Review: NASA Apollo 11 Lunar Lander
July 20, 2019 marked the 50 year anniversary since mankind first set foot on the moon. To commemorate the occasion, the LEGO® Group teamed up with NASA to develop a brick-built replica of the Apollo 11 Lunar Lander. I reported on this back at the end of May, when the LEGO® Group officially announced the set (click here to check it out). To celebrate both occasions, True North Bricks is reviewing the set today! As always, if you are curious about how scores are generated in this review, feel free to check out my rating system by clicking here.
NAME: NASA Apollo 11 Lunar Lander
SET #: 10266
THEME: Creator Expert
COST: $139.99 CAD
BRICK COUNT: 1087
RELEASE DATE: June 1, 2019
SUMMARY REVIEW: 89%
VALUE: 88% (Good value per brick, and excellent build time for the price.)
BUILD: 90% (Great build, a couple of unused opportunities though.)
MINIFIGURES: 77% (Characters are true to form, but are not that detailed.)
ENTERTAINMENT: 100% (Awesome for display, awesome for play.)
The Lunar Lander set retails for $139.99 in Canada. With 1087 pieces, you are looking at a cost-per-brick of $0.13. That is right below my current average of $0.14/brick, which is good. I rate that at 83%.
The Lunar Lander set took me a grand total of 240 minutes to assemble (an even four hours). At full price, each minute of build time cost me $0.58, which is excellent. This set earns a build-time value of 93%.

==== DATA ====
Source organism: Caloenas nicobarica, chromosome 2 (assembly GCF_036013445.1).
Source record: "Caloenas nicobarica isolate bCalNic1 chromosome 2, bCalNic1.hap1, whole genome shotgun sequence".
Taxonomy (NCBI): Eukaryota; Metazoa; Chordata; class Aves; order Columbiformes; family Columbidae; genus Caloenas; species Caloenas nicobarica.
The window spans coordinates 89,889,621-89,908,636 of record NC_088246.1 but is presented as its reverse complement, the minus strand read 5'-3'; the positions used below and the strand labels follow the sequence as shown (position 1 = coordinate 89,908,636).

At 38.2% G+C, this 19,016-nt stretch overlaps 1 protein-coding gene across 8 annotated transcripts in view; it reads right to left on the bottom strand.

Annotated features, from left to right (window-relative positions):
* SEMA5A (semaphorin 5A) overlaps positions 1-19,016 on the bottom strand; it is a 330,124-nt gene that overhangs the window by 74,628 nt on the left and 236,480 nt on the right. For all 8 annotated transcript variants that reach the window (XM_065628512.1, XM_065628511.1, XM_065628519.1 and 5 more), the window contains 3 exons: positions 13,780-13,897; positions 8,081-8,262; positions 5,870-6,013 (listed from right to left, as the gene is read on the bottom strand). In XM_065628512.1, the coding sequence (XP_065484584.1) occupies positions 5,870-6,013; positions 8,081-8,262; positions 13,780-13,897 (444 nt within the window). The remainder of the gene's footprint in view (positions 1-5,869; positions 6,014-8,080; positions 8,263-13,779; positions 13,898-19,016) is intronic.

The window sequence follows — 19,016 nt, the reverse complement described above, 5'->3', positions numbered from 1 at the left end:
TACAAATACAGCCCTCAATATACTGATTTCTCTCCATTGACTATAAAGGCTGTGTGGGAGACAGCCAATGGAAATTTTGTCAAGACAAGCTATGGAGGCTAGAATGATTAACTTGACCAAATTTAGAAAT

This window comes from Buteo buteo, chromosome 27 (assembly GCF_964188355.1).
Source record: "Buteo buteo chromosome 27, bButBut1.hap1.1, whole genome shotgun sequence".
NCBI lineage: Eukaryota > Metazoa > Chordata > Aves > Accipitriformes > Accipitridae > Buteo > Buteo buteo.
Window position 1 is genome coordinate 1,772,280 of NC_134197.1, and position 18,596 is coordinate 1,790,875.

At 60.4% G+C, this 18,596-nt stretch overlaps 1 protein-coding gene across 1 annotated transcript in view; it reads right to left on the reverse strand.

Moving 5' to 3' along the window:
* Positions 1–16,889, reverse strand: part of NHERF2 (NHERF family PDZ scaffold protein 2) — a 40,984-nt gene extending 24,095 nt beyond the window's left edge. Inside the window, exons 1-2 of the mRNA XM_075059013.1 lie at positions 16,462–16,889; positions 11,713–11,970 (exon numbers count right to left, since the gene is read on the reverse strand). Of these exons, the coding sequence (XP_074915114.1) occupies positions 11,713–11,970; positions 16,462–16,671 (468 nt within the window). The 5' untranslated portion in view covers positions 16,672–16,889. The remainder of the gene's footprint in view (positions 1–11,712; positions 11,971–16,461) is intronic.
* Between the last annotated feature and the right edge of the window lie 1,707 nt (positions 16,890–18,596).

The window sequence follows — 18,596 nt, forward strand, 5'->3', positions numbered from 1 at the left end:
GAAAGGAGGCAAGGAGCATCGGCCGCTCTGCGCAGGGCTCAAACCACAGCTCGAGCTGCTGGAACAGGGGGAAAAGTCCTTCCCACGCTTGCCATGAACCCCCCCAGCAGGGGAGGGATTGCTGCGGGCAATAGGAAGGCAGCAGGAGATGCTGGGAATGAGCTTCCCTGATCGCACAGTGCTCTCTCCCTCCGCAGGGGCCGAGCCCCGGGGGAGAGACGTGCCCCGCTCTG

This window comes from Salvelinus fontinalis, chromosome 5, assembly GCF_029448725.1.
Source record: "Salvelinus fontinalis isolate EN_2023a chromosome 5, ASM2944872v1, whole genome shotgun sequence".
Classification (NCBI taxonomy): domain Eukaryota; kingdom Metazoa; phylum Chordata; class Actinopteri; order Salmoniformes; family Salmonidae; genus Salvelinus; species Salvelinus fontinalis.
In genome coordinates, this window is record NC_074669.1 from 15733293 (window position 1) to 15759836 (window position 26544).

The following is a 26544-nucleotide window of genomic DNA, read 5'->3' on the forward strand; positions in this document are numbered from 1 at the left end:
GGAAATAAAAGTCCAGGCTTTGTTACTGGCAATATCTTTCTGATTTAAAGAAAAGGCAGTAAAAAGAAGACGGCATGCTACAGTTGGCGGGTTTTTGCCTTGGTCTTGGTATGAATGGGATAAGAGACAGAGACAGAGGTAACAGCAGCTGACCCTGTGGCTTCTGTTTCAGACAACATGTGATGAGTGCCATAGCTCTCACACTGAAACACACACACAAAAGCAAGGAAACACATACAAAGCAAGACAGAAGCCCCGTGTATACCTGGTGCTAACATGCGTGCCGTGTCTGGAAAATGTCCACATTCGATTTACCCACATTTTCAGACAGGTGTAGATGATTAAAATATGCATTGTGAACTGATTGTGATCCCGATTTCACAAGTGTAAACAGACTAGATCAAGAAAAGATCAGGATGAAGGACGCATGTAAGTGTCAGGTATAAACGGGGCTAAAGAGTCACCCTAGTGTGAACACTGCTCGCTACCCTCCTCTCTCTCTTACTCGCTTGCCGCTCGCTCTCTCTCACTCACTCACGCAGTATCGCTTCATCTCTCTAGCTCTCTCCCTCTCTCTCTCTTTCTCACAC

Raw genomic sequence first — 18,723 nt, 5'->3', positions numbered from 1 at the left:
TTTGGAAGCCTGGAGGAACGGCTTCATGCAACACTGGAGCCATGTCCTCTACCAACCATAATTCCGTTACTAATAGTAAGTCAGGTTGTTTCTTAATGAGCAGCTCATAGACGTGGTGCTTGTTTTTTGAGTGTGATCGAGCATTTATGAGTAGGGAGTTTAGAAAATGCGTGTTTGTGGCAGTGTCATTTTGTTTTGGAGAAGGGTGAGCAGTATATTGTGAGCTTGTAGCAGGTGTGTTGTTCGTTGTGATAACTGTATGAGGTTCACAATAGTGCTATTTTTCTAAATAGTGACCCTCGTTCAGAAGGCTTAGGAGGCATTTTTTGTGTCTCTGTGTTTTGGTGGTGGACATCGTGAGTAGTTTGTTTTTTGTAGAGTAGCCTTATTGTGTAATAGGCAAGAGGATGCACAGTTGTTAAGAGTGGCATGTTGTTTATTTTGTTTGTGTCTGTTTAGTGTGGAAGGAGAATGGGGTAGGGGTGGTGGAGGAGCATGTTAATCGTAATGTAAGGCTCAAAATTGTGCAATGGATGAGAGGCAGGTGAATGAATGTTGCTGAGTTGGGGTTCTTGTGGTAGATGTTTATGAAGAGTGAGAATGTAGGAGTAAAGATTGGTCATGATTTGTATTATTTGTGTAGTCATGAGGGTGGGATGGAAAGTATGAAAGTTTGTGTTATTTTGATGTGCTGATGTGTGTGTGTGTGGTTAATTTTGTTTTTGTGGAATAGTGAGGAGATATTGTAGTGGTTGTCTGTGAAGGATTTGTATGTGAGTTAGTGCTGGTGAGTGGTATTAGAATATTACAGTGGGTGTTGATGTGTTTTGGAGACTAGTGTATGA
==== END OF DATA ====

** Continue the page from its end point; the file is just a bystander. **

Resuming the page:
There are three main parts to this build. You start off by piecing together the base, which is meant to simulate the surface of the moon. I like that this wasn’t simply a baseplate, and that the texture varies across the surface. The best feature is the large crater. Four smaller “craters”, one in each corner, serve has the touchdown points for the landing struts.
Next, you build the lander. There are a lot of gold pieces and stickers on this portion. You also get a couple of hidden compartments, one for the camera which filmed Niel Armstrong as he took his first steps onto the surface of the moon. The other stores a laser reflector. The landing struts on this are something else. They are expertly designed (not that the rest of the set isn’t).
The ascent module is the third part of the build. It consists of three smaller sections that can be separated so that you can actually place Minifigures inside. The first piece features the hatch that leads out of the module. There is the main body, which features sticker computer panels inside, and then a third block which is hollow, but does not actually open. In real life, that compartment would have housed oxygen tanks, equipment, and ascent engines. It would have been neat to get some of that instead of just a hollow block.